Scientists are concerned vitamin drinks are contributing to levels of vitamins and other nutrients that are not only unnecessary, but potentially harmful.
Vitamins and minerals occur naturally in foods, but people get more through vitamin supplements and “fortified foods,” said Mridul Datta, an assistant professor in the department of nutrition science at Purdue University. “It adds up to quite an excess,” Datta said. People can ingest more of these vitamins than they need, The New York Times reports, and excess amounts of some nutrients can prove harmful rather than beneficial.
Vitamin-enhanced beverages and sports drinks account for more than $18 billion a year in sales in the United States alone.
The Times reports that more than half of all adults take a multivitamin and common foods like bread and milk are fortified with folic acid, niacin and vitamins A and D. A study published last summer in Critical Reviews in Food Science and Nutrition found that many people are exceeding the safe limits of nutrient intakes established by the Institute of Medicine. Experts are particularly concerned with the proliferation of beverages with high levels of antioxidants, like Vitaminwater, POM Wonderful, Naked Juice and others. While antioxidants are necessary to neutralize free radicals that can damage cells, excessive antioxidants can throw off the body’s balance.
Experts point to risks from excess levels of some nutrients. A 2009 study in JAMA found that heart patients who were given folic acid and vitamin B12 had higher mortality and cancer rates. And a 2012 review of 78 clinical trials involving 300,000 found that antioxidant supplements like beta carotene, vitamin A and vitamin E actually increased mortality, according to the Times. The United States Preventive Services Task Force concluded that there was “limited evidence” that taking vitamins and minerals could prevent cancer and cardiovascular disease. Mara Z. Vitolins, a registered dietitian and professor of epidemiology and prevention at Wake Forest Baptist Medical Center, said fat-soluble vitamins are not released in the urine. “If you are over-consuming them, you can raise your levels gradually over time and get into trouble with liver function.”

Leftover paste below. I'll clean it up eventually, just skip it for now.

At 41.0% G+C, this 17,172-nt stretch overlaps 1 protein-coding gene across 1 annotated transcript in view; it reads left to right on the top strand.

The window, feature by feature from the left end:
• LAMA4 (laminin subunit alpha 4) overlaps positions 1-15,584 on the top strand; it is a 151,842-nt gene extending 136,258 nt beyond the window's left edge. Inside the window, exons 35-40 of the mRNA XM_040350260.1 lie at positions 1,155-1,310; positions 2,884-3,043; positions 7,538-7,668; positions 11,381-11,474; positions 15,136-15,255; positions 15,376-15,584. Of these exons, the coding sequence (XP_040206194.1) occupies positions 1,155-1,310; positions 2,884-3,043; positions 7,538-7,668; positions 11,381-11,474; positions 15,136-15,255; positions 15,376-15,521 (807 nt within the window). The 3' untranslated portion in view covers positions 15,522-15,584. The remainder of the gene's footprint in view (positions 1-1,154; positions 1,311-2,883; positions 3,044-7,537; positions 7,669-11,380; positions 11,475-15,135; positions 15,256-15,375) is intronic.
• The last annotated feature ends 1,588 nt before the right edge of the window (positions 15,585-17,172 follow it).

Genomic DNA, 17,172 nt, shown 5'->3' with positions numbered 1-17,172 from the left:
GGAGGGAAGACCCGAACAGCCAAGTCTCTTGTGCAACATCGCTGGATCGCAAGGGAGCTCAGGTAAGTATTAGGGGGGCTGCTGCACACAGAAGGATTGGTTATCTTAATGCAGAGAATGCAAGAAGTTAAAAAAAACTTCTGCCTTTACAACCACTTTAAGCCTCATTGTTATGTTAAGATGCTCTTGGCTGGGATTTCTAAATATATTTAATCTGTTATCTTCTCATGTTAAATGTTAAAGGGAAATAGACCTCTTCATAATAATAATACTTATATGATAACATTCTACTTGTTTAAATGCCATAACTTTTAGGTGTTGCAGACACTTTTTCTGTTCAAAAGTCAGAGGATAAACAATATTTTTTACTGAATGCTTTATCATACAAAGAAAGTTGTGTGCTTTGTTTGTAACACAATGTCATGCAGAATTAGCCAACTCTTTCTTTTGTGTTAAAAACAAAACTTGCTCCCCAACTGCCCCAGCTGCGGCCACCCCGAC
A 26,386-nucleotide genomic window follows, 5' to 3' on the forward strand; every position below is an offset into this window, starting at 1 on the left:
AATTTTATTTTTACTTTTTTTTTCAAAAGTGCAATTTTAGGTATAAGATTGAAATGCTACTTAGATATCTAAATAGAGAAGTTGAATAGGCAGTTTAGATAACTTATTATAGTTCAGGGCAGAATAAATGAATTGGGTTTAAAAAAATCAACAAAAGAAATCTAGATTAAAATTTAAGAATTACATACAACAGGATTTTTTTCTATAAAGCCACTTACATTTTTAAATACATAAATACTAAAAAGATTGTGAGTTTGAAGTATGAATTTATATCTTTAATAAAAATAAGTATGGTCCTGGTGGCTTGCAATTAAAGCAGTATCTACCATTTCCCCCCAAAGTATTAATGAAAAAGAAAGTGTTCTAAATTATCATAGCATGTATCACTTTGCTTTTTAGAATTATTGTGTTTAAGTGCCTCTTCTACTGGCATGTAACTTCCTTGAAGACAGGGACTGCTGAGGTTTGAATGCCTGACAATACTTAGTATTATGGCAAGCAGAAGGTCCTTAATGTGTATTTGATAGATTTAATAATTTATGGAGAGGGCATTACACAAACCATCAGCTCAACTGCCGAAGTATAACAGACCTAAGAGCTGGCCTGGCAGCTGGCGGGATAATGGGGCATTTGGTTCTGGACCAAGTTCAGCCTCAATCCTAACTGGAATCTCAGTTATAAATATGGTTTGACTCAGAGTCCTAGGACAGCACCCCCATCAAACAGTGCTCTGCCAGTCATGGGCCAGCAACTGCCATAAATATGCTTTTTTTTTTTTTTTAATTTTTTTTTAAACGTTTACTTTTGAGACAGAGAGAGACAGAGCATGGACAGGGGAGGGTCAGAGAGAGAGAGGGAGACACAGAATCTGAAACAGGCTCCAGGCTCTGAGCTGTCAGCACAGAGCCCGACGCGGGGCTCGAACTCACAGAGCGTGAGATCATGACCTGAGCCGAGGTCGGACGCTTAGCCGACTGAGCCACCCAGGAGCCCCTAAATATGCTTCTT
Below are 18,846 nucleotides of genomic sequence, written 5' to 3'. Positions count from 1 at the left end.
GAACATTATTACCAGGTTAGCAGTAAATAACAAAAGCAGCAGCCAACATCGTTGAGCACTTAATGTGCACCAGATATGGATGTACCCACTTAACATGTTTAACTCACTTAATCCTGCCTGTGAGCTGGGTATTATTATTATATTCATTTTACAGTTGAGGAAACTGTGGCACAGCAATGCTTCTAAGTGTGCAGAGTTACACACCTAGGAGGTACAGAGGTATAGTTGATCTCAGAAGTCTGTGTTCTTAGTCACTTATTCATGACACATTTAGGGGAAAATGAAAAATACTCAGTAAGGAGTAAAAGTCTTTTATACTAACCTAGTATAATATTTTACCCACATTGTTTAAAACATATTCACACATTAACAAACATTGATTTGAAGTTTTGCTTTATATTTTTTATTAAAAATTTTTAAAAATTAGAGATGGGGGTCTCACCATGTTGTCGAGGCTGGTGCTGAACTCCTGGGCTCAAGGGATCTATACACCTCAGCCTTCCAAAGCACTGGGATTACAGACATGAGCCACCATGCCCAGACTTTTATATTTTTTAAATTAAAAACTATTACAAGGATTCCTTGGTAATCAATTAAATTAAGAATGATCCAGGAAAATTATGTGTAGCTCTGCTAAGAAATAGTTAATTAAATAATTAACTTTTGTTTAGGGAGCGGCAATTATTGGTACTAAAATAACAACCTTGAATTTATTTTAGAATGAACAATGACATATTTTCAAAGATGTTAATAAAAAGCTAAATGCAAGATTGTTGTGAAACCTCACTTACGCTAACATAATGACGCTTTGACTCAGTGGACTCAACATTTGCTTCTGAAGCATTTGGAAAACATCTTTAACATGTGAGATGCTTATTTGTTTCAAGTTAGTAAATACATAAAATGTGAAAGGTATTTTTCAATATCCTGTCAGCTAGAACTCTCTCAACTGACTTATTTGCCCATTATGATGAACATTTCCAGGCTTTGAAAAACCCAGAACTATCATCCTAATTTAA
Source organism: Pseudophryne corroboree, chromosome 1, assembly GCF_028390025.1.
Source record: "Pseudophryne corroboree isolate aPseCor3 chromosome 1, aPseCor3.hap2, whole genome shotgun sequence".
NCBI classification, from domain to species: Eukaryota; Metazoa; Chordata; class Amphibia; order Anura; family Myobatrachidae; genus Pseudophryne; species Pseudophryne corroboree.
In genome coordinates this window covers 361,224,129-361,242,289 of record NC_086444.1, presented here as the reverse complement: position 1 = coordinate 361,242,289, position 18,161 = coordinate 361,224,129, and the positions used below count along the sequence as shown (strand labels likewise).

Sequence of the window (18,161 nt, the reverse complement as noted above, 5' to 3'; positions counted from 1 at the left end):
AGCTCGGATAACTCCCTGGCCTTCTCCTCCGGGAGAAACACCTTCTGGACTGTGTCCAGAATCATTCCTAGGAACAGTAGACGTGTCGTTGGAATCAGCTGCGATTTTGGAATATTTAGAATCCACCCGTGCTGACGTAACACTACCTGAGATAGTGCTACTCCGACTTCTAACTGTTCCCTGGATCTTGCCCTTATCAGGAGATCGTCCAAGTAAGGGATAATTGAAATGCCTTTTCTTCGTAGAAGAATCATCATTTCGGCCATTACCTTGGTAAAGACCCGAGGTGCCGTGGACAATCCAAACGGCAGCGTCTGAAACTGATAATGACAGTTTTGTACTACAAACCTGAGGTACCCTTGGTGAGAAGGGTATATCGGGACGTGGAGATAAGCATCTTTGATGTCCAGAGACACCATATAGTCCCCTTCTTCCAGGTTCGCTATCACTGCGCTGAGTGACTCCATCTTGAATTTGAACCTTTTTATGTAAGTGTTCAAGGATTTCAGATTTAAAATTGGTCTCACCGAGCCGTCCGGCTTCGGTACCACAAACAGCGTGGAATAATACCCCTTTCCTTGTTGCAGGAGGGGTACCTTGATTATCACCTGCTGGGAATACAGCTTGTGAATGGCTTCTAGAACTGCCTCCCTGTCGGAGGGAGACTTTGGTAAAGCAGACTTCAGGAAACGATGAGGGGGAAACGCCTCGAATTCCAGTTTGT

A recent study published in Applied Nutrition, Physiology, Nutrition and Metabolism, analyzed 46 beverages. Many of the drinks contained vitamins B6, B12, niacin and vitamin C in quantities “well in excess” of the average daily requirements for young adults, the Times reports. Eighteen contained more than triple the daily requirement for B6, and 11 had more than three times the requirement for B12. Some of the drinks promised increased energy and improved immune function, while others promoted “performance and emotional benefits related to nutrient formulations that go beyond conventional nutritional science,” the researchers said.